If you follow Viz, you might recall that they have a fantasy/sci-fi novel imprint under which they publish Japanese books such as All You Need is Kill and Brave Story. Titled “Haikasoru,” the imprint also publishes digitally on the Apple Bookstore.
Recently, Beatrice.com got in touch with two translators from Haikasoru, Jim Hubbert and Cathy Hirano, to discuss the ins and outs of translating Japanese novels.
Since we cover a lot of Japanese games on Siliconera, I thought this might be of interest to some of our readers. Here’s a short excerpt:
“To give just one example, the word miya, which is used in both books, means “palace” according to the Japanese-English dictionary. That seems simple enough—but what image does the word palace conjure up in an English reader’s mind? It is much more likely to be the huge ornate stone palaces seen in Europe or Walt Disney’s version of Aladdin’s palace than the Japanese image of multiple single storied wooden buildings surrounded by walled gardens. As the translator, I have to consider how important this concept is to the story. Is it something English readers can just gloss over and still get maximum enjoyment out of the story or do I need to use a different word or even the Japanese word, or perhaps add description in suitable places?”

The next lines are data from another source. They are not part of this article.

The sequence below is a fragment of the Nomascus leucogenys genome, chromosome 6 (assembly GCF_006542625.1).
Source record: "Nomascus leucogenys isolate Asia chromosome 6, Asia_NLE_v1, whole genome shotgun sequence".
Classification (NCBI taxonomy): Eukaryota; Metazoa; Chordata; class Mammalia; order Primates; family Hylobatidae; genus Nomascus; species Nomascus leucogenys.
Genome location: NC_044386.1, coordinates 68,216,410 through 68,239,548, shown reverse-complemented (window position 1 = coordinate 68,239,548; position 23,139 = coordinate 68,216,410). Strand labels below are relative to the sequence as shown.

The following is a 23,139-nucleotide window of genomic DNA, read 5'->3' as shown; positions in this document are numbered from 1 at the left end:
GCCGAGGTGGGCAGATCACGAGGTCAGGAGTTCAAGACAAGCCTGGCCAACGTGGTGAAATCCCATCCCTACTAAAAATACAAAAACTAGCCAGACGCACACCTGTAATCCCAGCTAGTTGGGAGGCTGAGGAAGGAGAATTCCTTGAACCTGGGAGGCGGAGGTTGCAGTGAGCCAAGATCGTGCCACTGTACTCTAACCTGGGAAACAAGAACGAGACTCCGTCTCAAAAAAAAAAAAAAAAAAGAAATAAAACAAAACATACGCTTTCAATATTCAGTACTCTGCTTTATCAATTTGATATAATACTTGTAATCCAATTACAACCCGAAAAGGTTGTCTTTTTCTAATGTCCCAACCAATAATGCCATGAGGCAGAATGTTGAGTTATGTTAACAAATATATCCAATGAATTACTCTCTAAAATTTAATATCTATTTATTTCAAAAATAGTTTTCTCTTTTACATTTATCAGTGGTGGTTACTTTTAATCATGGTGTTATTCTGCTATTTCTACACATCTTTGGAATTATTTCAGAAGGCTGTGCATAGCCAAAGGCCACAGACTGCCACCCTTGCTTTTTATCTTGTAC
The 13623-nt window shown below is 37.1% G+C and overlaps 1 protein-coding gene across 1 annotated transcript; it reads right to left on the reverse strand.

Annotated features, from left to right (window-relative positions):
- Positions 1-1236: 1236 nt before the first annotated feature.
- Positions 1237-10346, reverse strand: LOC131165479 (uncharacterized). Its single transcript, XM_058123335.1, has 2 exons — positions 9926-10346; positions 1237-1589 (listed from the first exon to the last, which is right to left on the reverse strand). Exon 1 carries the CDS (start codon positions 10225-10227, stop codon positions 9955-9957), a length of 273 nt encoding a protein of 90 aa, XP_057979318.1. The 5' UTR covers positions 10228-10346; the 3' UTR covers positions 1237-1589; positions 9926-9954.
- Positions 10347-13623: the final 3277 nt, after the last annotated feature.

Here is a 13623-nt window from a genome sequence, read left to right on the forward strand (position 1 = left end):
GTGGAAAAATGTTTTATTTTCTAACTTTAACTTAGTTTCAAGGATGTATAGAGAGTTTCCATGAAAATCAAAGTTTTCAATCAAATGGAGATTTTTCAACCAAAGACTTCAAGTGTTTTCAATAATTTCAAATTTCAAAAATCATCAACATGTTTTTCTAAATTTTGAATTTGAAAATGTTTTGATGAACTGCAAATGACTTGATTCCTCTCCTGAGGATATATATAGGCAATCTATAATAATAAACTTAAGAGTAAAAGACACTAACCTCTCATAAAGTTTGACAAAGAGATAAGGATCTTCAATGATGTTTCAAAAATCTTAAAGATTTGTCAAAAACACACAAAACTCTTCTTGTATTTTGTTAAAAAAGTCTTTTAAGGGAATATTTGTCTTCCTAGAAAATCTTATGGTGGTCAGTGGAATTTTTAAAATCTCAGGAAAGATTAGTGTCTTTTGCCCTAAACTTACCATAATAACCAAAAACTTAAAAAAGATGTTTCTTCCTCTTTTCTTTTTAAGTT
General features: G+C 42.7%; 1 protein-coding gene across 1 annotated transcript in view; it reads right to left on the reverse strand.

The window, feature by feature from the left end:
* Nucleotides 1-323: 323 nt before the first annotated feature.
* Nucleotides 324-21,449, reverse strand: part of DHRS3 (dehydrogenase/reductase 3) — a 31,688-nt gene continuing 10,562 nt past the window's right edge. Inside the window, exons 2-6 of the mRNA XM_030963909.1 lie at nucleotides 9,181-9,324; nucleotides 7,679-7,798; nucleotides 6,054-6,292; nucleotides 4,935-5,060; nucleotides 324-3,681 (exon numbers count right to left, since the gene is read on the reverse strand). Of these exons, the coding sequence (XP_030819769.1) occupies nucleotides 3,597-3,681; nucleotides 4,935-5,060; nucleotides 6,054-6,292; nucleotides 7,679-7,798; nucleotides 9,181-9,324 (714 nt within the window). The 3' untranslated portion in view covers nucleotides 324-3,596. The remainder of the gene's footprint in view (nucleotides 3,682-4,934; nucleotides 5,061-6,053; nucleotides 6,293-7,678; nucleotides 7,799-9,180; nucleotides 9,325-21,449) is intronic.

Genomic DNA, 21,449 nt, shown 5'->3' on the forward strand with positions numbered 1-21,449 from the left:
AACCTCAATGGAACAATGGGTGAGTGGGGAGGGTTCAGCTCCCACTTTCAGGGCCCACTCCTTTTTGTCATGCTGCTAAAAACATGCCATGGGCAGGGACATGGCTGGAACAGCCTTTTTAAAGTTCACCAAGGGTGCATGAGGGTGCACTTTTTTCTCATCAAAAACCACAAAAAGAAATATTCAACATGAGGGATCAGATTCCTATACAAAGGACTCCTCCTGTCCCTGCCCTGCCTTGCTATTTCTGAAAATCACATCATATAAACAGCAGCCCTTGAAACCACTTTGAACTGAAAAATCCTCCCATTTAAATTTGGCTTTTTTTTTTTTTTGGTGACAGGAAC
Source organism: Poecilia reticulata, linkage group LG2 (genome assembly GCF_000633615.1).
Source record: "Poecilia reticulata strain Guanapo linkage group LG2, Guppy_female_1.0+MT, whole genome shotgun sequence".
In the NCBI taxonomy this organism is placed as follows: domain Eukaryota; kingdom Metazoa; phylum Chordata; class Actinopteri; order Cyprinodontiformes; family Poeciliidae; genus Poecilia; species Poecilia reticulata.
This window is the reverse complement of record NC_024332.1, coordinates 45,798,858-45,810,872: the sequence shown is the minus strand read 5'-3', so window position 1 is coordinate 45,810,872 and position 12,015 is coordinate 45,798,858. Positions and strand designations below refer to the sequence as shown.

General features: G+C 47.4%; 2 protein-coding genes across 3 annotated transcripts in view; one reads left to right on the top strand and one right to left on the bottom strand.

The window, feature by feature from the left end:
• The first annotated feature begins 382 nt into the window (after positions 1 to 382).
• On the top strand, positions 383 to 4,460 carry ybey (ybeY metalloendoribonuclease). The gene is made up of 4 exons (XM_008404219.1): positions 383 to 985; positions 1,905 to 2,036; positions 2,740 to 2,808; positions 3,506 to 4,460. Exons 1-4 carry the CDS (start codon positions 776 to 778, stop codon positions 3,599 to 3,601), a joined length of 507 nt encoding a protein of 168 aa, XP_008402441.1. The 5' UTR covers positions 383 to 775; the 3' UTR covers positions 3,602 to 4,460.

There’s a lot more to read in Beatrice’s interview, and it’s interesting because it highlights just how different translating a novel is from localizing a manga or anime or game, due to the depth and amount of text.